18. The law, however appreciates that it may not be possible for the applicant to know the respondent’s financial means. The law is therefore that all an applicant can reasonably be expected to do, is to swear, upon reasonable grounds, that the Respondent will not be in a position to refund the decretal sum if it is paid over to him and the pending appeal was to succeed but is not expected to go into the bank accounts, if any, operated by the Respondent to see if there is any money there. The property a man has is a matter so peculiarly within his knowledge that an applicant may not reasonably be expected to know them. In those circumstances, the legal burden still remains on the applicant, but the evidential burden would then, in those circumstances, where the applicant has reasonable grounds which grounds must be disclosed in the application that the Respondent will not be in a position to refund the decretal sum if the appeal succeeds, have shifted to the Respondent to show that he would be in a position to refund the decretal sum. See Kenya Posts & Telecommunications Corporation vs. Paul Gachanga Ndarua Civil Application No. Nai. 367 of 2001; ABN Amro Bank, N.K. vs. Le Monde Foods Limited Civil Application No. 15 of 2002.
19. What amounts to reasonable grounds for believing that the respondent will not be able to refund the decretal sum is a matter of fact which depends on the facts of a particular case. In my view even if it were shown that the respondent is a man of lesser means, that would not necessarily justify a stay of execution as poverty is not a ground for denial of a person’s right to enjoy the fruits of his success. Suffice to say as was held in Stephen Wanjohi vs. Central Glass Industries Ltd. Nairobi HCCC No. 6726 of 1991, financial ability of a decree holder solely is not a reason for allowing stay; it is enough that the decree holder is not a dishonourable miscreant without any form of income.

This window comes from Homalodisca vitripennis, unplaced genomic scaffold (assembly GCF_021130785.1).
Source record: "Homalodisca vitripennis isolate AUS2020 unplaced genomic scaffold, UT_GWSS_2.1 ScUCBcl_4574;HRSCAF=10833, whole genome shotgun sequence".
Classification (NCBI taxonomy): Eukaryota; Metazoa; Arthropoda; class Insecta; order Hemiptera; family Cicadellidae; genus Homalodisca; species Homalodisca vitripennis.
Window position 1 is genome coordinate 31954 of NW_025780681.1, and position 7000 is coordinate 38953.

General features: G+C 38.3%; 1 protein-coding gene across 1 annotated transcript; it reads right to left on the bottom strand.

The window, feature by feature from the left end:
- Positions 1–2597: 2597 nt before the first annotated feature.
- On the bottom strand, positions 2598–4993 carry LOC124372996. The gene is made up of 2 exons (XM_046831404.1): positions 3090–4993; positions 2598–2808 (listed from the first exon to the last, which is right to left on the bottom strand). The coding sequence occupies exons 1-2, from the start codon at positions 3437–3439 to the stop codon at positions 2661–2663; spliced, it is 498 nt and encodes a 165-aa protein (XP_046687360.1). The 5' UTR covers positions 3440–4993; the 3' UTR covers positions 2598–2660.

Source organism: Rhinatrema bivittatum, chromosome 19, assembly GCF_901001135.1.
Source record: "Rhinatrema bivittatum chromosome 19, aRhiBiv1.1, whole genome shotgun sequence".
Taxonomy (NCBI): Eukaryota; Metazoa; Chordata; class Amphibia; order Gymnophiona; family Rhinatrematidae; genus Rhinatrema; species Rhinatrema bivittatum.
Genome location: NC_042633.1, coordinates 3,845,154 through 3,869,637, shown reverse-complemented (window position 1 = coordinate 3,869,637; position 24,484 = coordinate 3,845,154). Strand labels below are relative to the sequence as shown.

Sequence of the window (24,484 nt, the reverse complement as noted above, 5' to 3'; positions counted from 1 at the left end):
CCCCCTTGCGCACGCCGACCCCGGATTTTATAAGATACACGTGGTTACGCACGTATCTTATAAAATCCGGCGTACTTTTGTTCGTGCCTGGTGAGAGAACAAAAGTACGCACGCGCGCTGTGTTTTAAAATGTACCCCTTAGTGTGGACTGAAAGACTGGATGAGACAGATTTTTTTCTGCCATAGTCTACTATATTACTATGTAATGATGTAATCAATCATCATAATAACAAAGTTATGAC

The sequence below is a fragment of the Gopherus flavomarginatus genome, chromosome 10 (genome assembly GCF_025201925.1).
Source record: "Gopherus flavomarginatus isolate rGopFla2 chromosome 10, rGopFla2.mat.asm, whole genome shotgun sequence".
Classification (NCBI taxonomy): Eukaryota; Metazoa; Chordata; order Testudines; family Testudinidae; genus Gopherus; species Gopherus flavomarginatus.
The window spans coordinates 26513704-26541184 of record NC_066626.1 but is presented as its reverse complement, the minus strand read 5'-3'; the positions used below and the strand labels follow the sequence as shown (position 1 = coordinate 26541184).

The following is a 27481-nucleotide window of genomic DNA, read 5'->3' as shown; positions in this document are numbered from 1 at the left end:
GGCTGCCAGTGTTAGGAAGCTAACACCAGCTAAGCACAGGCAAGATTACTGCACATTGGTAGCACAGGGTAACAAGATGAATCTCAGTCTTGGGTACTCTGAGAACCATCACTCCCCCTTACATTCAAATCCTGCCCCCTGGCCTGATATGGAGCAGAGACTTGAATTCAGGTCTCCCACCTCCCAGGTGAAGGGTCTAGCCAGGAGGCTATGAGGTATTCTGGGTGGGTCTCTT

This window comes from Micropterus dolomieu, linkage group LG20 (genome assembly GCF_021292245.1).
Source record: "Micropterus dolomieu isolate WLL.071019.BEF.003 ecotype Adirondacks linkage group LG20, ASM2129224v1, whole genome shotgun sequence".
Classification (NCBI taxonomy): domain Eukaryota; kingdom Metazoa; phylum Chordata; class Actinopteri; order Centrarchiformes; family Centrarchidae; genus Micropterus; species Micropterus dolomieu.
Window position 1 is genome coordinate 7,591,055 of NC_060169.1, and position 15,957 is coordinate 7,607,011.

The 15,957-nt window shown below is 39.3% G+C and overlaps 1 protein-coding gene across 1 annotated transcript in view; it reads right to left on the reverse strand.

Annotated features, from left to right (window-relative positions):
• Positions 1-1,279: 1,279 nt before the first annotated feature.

20. In this case, the applicants have not disclosed their grounds for believing that the Respondents would not be able to refund the decretal sum herein as the supporting affidavit is deposed to by an agent of the applicants’ insurers as opposed to the applicants themselves. She has not disclosed his source of information that the Respondents will be unable to refund the decretal sum if paid over to him. In my view it is not sufficient to simply make a bare averment that the Respondent will not be able to refund. As far as the Court is concerned the Respondent is the successful party and has a right to enjoy the fruits of his judgement unless the circumstances dictate otherwise. It is upon the party seeking to deprive the successful party from enjoying his fruits of judgement that ought to prove that those circumstances do exist. That threshold cannot be said to have been attained by mere bare allegations devoid of sources of information or grounds of belief.
21. In this case however, the decree sum is over Kshs 4.5 million. While the general rule is that poverty of the judgement creditor is not necessarily a ground for granting stay of execution, where the award is on the face of it high, that is a factor which this Court may take into account.